Protecting Your Wealth When Your Child Marries

By: Arthur Clyne, III, CFP® Senior Vice President, Director Wealth Management Consulting
When it comes to your estate plan, it’s important to ensure your wishes are respected by your loved ones and your assets are protected for future generations. But, as often is the case, life in general can complicate family matters—not the least of which may be your child’s decision on who to marry.

Protecting Wealth
Some parents may find they are concerned about the person their son or daughter has chosen for a future spouse. Or perhaps you adore your future son-in-law or daughter-in-law, but you’re well aware the odds of your child and spouse having a long, happy marriage are against them. They may be blissfully happy before, during, and right after the wedding ceremony, but in reality the average length of first marriages ending in divorce is about eight years

How Many Marriages End in Divorce?

Either way, for whatever reason, your concerns are valid when you’re trying to protect your child’s inheritance from falling into the wrong hands. Here’s why.

We’ve all heard the horror stories from family members and friends who have “been there.” When a married couple goes through a divorce, the courts decide how the assets will be split. The legal decisions are based on many factors, including whether the assets are considered marital or non-marital, what state the parties are domiciled in, whether the marriage was formed in a community property state, and many others. If your son or daughter is in a serious relationship and about to get married, there are several steps you can take to protect your child’s inheritance from ex-in laws in case of a divorce.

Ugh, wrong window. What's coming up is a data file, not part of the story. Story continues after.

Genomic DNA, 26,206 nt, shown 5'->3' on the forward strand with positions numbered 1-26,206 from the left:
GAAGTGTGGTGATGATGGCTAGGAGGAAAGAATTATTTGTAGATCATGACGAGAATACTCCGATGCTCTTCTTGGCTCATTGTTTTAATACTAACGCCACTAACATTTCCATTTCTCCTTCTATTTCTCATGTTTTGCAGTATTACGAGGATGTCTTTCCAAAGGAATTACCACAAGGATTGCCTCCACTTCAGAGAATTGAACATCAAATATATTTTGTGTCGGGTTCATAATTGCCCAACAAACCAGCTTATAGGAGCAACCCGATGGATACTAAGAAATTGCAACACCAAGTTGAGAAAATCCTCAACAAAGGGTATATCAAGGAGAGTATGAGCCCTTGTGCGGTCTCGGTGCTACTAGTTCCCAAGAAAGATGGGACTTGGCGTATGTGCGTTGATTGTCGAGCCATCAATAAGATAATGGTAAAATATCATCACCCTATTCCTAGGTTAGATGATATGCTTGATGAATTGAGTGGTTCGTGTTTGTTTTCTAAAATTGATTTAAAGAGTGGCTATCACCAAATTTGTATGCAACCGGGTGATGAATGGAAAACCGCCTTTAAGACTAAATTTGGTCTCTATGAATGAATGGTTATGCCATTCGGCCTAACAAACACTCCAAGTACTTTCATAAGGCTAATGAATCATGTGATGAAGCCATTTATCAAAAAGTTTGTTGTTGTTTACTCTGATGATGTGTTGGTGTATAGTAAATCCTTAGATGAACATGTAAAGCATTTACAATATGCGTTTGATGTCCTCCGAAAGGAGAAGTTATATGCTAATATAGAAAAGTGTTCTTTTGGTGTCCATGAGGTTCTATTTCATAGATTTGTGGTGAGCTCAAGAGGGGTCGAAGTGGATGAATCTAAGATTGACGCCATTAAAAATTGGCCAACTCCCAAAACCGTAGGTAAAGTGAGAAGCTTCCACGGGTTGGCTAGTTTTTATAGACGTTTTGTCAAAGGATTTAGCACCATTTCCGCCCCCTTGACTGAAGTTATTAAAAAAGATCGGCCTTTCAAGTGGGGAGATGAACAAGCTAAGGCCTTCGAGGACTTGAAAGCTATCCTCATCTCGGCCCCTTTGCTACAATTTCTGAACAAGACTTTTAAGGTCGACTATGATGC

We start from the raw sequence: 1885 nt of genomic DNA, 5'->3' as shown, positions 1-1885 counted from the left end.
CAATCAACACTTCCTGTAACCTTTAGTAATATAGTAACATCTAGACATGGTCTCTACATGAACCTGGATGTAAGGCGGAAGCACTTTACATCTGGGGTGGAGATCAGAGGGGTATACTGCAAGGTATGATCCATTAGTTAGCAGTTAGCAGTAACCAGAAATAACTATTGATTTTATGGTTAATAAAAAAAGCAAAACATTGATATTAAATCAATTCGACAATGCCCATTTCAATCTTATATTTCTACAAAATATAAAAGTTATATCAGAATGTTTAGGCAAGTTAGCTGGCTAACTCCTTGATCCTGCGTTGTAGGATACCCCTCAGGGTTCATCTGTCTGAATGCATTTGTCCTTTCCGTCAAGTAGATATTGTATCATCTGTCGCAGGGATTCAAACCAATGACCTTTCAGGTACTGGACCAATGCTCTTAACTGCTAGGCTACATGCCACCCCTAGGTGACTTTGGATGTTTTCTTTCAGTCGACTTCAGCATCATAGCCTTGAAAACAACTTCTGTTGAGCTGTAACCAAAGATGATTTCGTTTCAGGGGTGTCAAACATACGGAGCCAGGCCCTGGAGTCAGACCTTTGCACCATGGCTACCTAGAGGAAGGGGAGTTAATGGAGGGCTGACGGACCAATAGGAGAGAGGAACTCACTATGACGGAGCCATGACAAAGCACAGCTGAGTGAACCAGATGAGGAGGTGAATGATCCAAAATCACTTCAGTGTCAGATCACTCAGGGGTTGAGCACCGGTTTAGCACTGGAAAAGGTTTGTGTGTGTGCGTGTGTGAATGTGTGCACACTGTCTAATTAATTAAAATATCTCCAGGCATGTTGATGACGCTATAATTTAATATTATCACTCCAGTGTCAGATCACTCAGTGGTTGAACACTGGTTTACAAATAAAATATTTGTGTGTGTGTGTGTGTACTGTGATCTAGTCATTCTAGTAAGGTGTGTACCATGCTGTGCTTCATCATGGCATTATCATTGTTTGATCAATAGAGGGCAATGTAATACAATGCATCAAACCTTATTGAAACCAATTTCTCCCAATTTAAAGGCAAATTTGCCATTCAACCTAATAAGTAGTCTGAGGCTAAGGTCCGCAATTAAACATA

Prenuptial (prenup) agreements—once thought to be reserved only for the famous—have become increasingly popular over the past few years. There was a 62% rise in prenups created for millennials between 2013 and 2016 alone. Both prenups and postnups (financial agreements drawn up after marriage) are legal contracts that lay out which spouse is entitled to what “property” in the case of a divorce. Without one of these agreements in place, the division of assets is left up to the courts guided by the laws of the state where the divorce matter is filed. In the unfortunate event of a divorce, a prenup or postnup helps to make it more likely that the division of assets and debt takes place on terms your child and his or her spouse had agreed to already.